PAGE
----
This is when I decided to take a break in the shop. I was frustrated because the whole project was going so well until I got to the very last part. It’s the same thing that happened with me on the Toy Story project. I was incredibly satisfied until it came down to the FINAL steps! I didn’t want to have this happen again.

That’s when I discovered something new. A channel I follow on Instagram started talking about something called Flexibrass. It’s a lightweight plastic that resembles metal and is laser safe. Most importantly, when you etch it with a laser, the etched parts turn black. THIS WAS PERFECT!

I found a material that would already be the shiny material that I wanted my prop to ultimately look like and the engravings would already be black instead of having to fiddle with acrylic paint and keeping the whole thing looking clean.

I quickly ordered a sheet of this material and waited for it to be shipped to me. USPS had a delay in the shipping, which I was warned about due to the whole pandemic, but I finally got the sheet this week.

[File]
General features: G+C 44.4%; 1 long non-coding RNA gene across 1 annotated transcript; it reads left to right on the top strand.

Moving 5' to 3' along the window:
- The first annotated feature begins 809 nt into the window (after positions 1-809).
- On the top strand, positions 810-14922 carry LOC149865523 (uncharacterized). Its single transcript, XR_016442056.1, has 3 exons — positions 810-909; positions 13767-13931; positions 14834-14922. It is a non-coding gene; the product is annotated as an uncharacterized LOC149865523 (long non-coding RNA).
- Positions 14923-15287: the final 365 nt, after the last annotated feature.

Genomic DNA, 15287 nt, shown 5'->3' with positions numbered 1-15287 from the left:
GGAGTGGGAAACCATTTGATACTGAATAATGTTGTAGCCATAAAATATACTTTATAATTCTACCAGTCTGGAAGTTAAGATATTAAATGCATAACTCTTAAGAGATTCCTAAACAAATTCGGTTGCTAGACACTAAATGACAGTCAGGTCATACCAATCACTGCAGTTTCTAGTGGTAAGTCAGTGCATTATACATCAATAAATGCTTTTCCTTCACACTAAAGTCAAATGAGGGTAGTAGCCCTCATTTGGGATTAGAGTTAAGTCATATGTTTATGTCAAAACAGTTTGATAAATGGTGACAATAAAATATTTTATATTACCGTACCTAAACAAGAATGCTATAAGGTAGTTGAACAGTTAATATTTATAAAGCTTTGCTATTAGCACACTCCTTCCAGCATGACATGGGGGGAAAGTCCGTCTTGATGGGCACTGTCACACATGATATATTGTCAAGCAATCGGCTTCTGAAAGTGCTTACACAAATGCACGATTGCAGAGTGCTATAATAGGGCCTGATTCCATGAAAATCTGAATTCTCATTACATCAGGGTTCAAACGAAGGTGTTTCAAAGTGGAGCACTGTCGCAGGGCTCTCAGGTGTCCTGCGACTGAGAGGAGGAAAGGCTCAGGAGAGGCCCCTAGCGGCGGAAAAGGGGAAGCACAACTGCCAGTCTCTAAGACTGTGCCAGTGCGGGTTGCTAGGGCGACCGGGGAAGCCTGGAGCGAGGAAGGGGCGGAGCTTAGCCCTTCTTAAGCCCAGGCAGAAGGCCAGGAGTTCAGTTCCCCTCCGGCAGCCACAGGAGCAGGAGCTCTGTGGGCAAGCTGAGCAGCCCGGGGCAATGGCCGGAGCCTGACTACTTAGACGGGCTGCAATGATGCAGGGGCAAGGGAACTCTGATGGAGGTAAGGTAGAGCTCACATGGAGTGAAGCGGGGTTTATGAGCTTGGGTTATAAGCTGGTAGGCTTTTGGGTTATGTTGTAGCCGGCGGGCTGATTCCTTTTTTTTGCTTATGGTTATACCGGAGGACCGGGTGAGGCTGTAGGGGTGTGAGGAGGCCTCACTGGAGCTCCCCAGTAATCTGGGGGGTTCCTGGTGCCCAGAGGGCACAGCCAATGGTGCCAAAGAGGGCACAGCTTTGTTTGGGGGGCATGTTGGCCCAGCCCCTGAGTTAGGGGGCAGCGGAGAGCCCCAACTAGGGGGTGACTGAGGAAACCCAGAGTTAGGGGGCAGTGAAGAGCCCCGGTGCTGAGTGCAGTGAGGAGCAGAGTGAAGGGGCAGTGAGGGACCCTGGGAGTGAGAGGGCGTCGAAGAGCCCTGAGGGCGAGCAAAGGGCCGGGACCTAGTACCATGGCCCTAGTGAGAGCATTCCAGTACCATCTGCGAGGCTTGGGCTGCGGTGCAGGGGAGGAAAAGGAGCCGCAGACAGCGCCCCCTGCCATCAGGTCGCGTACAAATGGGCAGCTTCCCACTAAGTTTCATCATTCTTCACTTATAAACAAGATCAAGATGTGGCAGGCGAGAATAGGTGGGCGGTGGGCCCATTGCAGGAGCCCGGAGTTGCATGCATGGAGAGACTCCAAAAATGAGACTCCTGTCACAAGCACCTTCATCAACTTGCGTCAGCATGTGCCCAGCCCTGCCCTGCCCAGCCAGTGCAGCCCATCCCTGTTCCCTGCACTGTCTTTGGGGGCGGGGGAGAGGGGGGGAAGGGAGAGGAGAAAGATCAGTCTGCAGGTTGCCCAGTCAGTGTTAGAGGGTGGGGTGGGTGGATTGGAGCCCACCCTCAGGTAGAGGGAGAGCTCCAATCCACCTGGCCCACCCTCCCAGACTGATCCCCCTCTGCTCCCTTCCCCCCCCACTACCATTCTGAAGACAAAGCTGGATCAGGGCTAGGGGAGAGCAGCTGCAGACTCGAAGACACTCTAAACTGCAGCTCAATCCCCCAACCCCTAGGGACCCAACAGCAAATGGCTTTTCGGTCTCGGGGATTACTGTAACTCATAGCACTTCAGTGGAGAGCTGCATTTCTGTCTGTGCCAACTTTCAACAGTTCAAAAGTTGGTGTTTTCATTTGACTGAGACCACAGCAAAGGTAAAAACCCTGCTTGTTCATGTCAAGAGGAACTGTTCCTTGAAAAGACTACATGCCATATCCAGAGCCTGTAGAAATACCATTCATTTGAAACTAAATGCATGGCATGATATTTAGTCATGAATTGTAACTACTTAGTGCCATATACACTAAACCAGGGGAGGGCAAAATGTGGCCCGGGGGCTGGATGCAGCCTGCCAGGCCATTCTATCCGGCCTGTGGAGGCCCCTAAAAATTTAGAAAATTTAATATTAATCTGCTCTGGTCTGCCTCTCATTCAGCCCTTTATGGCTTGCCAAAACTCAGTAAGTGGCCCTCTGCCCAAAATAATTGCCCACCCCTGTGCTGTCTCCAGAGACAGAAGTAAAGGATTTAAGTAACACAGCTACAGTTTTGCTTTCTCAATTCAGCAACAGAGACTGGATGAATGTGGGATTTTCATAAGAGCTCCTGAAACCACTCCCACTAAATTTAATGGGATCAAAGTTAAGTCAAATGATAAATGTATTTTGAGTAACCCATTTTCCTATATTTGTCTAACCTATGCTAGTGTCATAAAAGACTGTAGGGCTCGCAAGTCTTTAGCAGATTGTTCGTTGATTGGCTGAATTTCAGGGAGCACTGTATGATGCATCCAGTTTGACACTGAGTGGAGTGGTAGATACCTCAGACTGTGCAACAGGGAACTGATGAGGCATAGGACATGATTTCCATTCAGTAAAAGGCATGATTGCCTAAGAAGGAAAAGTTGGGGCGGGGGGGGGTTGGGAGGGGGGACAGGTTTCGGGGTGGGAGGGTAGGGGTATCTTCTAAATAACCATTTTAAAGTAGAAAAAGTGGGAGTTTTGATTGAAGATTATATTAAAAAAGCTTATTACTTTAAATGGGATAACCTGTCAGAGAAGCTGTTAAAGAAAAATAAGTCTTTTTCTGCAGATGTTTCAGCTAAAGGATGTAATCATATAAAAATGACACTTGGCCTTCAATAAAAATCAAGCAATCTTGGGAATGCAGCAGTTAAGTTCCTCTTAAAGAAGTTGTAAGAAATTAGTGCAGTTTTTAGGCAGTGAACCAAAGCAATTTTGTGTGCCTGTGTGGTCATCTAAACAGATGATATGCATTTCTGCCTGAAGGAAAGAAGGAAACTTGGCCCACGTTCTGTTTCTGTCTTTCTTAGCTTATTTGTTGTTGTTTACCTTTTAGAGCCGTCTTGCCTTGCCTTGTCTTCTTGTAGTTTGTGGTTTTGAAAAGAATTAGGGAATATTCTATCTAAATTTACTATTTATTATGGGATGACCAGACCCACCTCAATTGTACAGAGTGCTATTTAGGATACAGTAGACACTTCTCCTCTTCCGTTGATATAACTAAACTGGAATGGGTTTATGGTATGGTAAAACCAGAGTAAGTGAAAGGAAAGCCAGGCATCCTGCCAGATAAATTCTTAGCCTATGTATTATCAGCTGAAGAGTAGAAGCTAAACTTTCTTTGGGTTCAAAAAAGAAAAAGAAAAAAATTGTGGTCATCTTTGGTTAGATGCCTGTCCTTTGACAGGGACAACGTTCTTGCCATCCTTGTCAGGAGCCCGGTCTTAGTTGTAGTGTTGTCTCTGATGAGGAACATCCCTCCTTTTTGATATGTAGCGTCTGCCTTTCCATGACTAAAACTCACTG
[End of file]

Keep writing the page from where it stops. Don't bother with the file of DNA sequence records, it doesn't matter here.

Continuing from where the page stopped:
Again, I took my design over to the laser cutter in the shop. Fired it up. Loaded up this new sheet of Flexibrass and cut and engraved the medal.

And I’m so happy with the final results!


A medal fit for George M. Cohan

I keep sitting here looking at the finished product and I’m amazed with it. 

Even though I was really upset when I had the initial failure in my project, I’m ultimately happy that I did run into that roadblock. I was able to learn about a new material that I had never heard of before and it’s a material that I can definitely see coming in handy in the future.

After all, that’s the whole reason I started this project. I wanted to learn more about the tools in my shop and learn more about making by actually making things.

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Thank you for reading!